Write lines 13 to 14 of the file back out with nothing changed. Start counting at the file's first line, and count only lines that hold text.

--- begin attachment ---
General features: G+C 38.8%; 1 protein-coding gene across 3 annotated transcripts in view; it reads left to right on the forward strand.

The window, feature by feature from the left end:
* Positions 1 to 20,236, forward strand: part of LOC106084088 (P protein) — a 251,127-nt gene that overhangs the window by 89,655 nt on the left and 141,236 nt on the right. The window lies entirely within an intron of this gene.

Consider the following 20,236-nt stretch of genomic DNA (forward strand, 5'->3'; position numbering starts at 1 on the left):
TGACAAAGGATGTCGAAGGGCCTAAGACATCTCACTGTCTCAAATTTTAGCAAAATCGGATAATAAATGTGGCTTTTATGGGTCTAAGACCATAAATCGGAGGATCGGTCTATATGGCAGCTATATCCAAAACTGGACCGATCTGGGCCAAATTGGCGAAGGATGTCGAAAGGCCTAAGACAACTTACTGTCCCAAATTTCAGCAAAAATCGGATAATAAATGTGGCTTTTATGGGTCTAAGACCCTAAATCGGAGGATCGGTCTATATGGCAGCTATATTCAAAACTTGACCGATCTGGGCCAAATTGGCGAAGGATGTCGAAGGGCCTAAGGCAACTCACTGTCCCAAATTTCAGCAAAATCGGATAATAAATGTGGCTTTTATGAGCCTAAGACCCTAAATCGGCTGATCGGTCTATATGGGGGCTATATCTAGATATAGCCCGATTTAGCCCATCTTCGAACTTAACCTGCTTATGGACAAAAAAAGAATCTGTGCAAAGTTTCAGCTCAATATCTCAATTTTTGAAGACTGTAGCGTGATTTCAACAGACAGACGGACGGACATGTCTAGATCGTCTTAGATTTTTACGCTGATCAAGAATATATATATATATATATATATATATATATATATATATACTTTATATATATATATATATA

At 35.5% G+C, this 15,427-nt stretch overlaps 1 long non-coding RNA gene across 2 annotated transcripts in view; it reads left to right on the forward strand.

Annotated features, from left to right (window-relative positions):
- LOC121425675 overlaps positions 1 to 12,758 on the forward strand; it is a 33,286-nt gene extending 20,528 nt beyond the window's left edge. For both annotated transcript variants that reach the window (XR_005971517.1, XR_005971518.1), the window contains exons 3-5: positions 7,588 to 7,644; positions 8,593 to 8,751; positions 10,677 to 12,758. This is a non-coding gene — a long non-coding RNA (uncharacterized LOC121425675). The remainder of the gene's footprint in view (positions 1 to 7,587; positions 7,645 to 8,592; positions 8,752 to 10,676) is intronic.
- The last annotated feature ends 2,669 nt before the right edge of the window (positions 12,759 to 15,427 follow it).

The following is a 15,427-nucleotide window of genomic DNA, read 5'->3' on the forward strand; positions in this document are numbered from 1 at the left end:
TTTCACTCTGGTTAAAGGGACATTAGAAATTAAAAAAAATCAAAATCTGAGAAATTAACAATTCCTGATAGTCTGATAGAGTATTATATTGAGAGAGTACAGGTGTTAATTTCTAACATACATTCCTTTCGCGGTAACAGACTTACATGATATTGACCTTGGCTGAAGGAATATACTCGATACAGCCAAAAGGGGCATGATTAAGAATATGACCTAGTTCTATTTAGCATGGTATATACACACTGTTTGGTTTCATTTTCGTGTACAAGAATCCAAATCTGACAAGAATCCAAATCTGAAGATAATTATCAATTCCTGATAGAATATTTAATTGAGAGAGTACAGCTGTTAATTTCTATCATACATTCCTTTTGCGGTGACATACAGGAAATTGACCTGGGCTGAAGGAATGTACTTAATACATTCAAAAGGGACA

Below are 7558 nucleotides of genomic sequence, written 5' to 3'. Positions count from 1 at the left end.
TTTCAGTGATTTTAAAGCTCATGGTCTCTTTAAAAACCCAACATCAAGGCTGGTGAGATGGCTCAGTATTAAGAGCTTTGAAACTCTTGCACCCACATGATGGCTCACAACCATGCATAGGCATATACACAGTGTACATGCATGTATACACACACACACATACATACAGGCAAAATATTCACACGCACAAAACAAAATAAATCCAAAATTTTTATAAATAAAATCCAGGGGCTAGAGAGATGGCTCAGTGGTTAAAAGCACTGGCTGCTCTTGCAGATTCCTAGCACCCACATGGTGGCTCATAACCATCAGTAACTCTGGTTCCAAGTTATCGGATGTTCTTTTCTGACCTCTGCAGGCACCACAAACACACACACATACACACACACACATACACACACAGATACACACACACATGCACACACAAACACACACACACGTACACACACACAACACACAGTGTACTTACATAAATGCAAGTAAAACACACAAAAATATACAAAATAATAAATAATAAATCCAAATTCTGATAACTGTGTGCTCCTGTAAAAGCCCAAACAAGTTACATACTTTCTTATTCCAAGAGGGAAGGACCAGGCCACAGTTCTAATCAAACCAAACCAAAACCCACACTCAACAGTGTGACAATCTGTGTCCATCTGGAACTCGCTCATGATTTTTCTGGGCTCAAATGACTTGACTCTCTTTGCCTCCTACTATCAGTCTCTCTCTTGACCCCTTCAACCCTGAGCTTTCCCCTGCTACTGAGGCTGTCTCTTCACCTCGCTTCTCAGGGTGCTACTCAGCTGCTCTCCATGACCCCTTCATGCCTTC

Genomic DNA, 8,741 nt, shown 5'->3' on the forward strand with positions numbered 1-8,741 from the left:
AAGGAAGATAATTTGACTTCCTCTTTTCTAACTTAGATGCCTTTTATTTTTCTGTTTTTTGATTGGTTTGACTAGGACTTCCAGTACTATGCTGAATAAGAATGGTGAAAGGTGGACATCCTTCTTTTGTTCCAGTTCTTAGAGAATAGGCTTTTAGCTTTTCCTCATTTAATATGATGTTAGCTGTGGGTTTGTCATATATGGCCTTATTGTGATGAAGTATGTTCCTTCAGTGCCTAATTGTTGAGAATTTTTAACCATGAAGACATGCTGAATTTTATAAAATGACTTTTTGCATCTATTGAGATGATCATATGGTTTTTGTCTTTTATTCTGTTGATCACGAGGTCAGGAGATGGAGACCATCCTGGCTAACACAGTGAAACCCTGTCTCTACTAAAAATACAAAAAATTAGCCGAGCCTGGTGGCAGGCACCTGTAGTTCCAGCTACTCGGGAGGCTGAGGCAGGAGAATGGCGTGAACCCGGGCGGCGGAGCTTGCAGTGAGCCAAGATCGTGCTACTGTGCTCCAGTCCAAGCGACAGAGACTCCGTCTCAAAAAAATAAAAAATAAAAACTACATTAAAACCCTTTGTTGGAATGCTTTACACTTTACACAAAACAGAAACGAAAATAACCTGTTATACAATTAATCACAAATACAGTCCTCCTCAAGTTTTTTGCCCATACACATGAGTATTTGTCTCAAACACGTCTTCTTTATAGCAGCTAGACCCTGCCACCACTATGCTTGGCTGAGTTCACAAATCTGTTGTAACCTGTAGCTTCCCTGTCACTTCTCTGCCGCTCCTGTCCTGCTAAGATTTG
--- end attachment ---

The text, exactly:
TTTCAGTGATTTTAAAGCTCATGGTCTCTTTAAAAACCCAACATCAAGGCTGGTGAGATGGCTCAGTATTAAGAGCTTTGAAACTCTTGCACCCACATGATGGCTCACAACCATGCATAGGCATATACACAGTGTACATGCATGTATACACACACACACATACATACAGGCAAAATATTCACACGCACAAAACAAAATAAATCCAAAATTTTTATAAATAAAATCCAGGGGCTAGAGAGATGGCTCAGTGGTTAAAAGCACTGGCTGCTCTTGCAGATTCCTAGCACCCACATGGTGGCTCATAACCATCAGTAACTCTGGTTCCAAGTTATCGGATGTTCTTTTCTGACCTCTGCAGGCACCACAAACACACACACATACACACACACACATACACACACAGATACACACACACATGCACACACAAACACACACACACGTACACACACACAACACACAGTGTACTTACATAAATGCAAGTAAAACACACAAAAATATACAAAATAATAAATAATAAATCCAAATTCTGATAACTGTGTGCTCCTGTAAAAGCCCAAACAAGTTACATACTTTCTTATTCCAAGAGGGAAGGACCAGGCCACAGTTCTAATCAAACCAAACCAAAACCCACACTCAACAGTGTGACAATCTGTGTCCATCTGGAACTCGCTCATGATTTTTCTGGGCTCAAATGACTTGACTCTCTTTGCCTCCTACTATCAGTCTCTCTCTTGACCCCTTCAACCCTGAGCTTTCCCCTGCTACTGAGGCTGTCTCTTCACCTCGCTTCTCAGGGTGCTACTCAGCTGCTCTCCATGACCCCTTCATGCCTTC

Genomic DNA, 8,741 nt, shown 5'->3' on the forward strand with positions numbered 1-8,741 from the left: